On a recent day, workers were putting together a nativity scene for one of Beirut’s worst-affected neighbourhoods, as well as a large candlestick with an orange cloth that fluttered like a flame by the power of a small fan. The names of blast victims were going to be written around its base, Chehab said. “It’s hard to find the Christmas spirit.”
Survive, adapt, grow
Memorials and clenched fists may capture Lebanon’s zeitgeist, but they are not enough to keep Styro 3D afloat.
So in the aftermath of the port explosion, the company pivoted to producing wooden frames and doors to rebuild homes and businesses damaged in the incident.
The wood-carving side of their business has picked up since. But to stay afloat long-term, Chehab is in the process of shifting his company towards an export-focused model that aims to bring in so-called “fresh” money, or hard currency, from abroad. He is also ramping up online sales, which have spiked amid COVID-related business closures.
Styro 3D’s nimbleness is a harbinger of what economists have said must be a greater change in Lebanon’s economy – a shift away from an unsustainable system that imported some 80 percent of goods, to one that is more self-sustaining and export-focused.
“The private sector is clearly reeling from the depression and policy paralysis: demand has collapsed; working capital and liquidity is almost non-existent; infrastructure and basic public sector services are crumbling; and, increasingly, skilled labour is fleeing,” Amer Bisat, head of Sovereign and Emerging Markets at BlackRock told Al Jazeera.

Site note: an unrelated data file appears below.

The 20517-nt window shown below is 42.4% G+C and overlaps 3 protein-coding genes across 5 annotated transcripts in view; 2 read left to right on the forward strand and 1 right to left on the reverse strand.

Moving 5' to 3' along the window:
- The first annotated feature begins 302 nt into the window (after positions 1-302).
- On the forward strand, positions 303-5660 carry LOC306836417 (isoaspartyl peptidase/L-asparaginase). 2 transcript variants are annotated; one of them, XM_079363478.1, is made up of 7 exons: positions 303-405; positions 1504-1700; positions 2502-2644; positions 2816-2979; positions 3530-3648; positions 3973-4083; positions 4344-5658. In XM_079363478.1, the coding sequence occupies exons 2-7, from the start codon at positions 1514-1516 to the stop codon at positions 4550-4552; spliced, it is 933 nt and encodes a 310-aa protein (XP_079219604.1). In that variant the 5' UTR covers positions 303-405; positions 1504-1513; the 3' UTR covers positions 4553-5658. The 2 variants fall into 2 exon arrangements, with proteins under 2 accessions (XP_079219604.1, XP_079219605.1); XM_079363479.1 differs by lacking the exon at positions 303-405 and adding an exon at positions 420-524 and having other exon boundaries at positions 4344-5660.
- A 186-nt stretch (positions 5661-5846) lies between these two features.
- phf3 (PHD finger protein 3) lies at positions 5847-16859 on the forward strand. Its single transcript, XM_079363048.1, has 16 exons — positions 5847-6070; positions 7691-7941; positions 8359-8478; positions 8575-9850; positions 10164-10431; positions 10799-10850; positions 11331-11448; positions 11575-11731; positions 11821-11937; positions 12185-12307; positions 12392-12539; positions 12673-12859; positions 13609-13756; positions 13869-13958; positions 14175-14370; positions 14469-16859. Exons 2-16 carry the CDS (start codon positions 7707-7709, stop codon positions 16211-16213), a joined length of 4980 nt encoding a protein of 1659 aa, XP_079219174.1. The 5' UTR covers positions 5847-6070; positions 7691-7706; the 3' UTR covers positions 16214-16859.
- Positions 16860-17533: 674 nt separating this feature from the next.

“Is there a silver lining? Perhaps,” the former International Monetary Fund economist said, noting that currency depreciation can improve the private sector’s international competitiveness.
“In other countries, a depreciation of this magnitude tends to create important sectoral shifts towards hard-currency generating activities, including exports,” he said. “In fact, you are already hearing of this shift in Lebanon with parts of the agriculture and high-skilled design sectors able to offset domestic demand with external demand. In the long run, this could be an important and healthy development.”
Chehab is already shifting focus to two new product lines. One is luxury, custom-made bedrooms for kids that are easily transported, “so they can sleep in a helicopter, a spaceship, pretty much anything 3D.”
He says Styro 3D’s market research has shown that “someone in the Gulf or Russia who is willing to pay something like $60,000 for a sofa would be willing to spend between $10,000 and $25,000 on a fully-fledged bedroom for their kids. These are things they dream of.”
The company is also launching a new, sustainable line of model figurines made of plaster and glass powder sourced from the thousands of tonnes of glass shattered in the Beirut explosion. “It lowers our cost and we’re also using something that there is an abundance of, so it doesn’t end up in a landfill,” he said.
Business, much like life, Chehab said, “is all about how you survive, adapt, grow, because you’re going to get bad news every few years, whether it’s a family member dying or something else. How you deal with it is what really matters.”
This article is part of Al Jazeera Digital’s ongoing series profiling small businesses around the globe that have survived market disruptions from COVID-19 as well as economic challenges unique to their countries. Click here to read about small businesses in Tehran, Iran.